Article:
The Athabasca sand dunes make up Canada's largest active sand surface and are one of the world's most northerly major sand dunes. Stretching 100 km along the shores of Lake Athabasca on the Alberta-Saskatchewan border, it contains no communities, services, roads or facilities. The dunes reach 30 metres high and 1500 metres long and are part of a fragile ecosystem. Access is only by boat or floatplane, with camping allowed in designated areas.
Central Canada: Ontario & Quebec
Lean off the CN Tower
What you do: Lean off a really high building (safely).
EdgeWalk is CN Tower's most thrilling attraction and the first of its kind in North America. It is the world's highest, full circle, hands-free walk on a 1.5-metre wide ledge around the tower's top pod, a whopping 356 metres (116 storeys) above the cement below. Oh, and they strap you to the building, so you'll be fiiiiiine.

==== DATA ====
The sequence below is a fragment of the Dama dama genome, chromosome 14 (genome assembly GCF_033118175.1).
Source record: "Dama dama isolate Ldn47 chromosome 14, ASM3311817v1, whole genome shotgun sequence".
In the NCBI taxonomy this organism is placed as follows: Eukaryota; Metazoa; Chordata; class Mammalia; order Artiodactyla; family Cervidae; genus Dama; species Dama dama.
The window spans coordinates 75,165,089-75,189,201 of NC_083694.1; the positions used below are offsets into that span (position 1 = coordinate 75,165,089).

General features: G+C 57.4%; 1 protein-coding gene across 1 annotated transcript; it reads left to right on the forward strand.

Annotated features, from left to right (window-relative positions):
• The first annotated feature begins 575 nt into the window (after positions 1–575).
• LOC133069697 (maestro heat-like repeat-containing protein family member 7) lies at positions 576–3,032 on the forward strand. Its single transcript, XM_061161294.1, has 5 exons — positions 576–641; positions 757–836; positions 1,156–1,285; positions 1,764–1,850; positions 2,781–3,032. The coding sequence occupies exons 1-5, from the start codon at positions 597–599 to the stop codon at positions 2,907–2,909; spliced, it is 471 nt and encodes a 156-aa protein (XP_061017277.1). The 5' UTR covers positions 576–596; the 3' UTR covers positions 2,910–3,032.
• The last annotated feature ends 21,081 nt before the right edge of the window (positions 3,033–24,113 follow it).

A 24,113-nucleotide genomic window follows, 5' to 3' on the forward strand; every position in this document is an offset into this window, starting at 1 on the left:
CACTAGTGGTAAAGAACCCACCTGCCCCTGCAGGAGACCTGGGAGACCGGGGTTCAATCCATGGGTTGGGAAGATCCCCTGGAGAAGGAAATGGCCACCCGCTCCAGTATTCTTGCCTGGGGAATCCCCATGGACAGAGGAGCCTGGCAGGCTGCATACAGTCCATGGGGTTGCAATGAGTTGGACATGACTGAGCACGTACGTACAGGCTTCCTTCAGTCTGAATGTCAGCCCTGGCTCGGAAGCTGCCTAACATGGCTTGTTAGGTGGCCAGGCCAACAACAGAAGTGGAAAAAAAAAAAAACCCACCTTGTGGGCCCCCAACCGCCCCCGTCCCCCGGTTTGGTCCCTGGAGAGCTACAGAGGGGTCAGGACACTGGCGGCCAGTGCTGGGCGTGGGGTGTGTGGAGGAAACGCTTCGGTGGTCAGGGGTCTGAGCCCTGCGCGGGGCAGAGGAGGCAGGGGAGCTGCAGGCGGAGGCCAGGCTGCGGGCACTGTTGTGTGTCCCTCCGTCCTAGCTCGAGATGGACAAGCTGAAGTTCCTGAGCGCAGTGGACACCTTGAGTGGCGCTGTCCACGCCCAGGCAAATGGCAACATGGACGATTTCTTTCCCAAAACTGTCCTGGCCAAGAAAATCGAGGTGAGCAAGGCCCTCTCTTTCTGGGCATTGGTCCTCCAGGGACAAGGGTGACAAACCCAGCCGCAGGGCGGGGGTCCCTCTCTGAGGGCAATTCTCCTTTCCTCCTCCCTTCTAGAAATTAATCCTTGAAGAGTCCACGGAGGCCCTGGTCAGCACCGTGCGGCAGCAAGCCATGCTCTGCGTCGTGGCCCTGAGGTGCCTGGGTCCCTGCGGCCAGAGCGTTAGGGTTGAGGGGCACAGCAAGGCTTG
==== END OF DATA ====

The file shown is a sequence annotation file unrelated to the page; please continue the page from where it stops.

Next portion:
Eat croissants in Quebec City
What you do: Eat croissants while exploring Quebec City.
Enjoy this beautiful old city's cafes, shops, restaurants and the Basilique Notre-Dame-de-Québec, designated as a UNESCO World Heritage Site. Walk along the old stone ramparts or shop in North America's oldest shopping district, the pedestrian-only Quartier Petit Champlain. Here are some tips on where to find the best croissants in Quebec City.
Kayak the rocks at Hopewell Rocks Provincial Park
What you do: Paddle past towering, underwater hoodoos
This must-do News Brunswick adventure offers the highest tidal paddling experience on Earth. You’ll float on tides as high as a 5-storey building and paddle to the Hopewell Rocks, the giant, otherworldly ‘flowerpot’ rock formations.
Pictured: Fogo Island Bonfire by Alex Fradkin
Enjoy a rocky beach fire on Fogo Island
What you do: Gather around a fire on a remote island.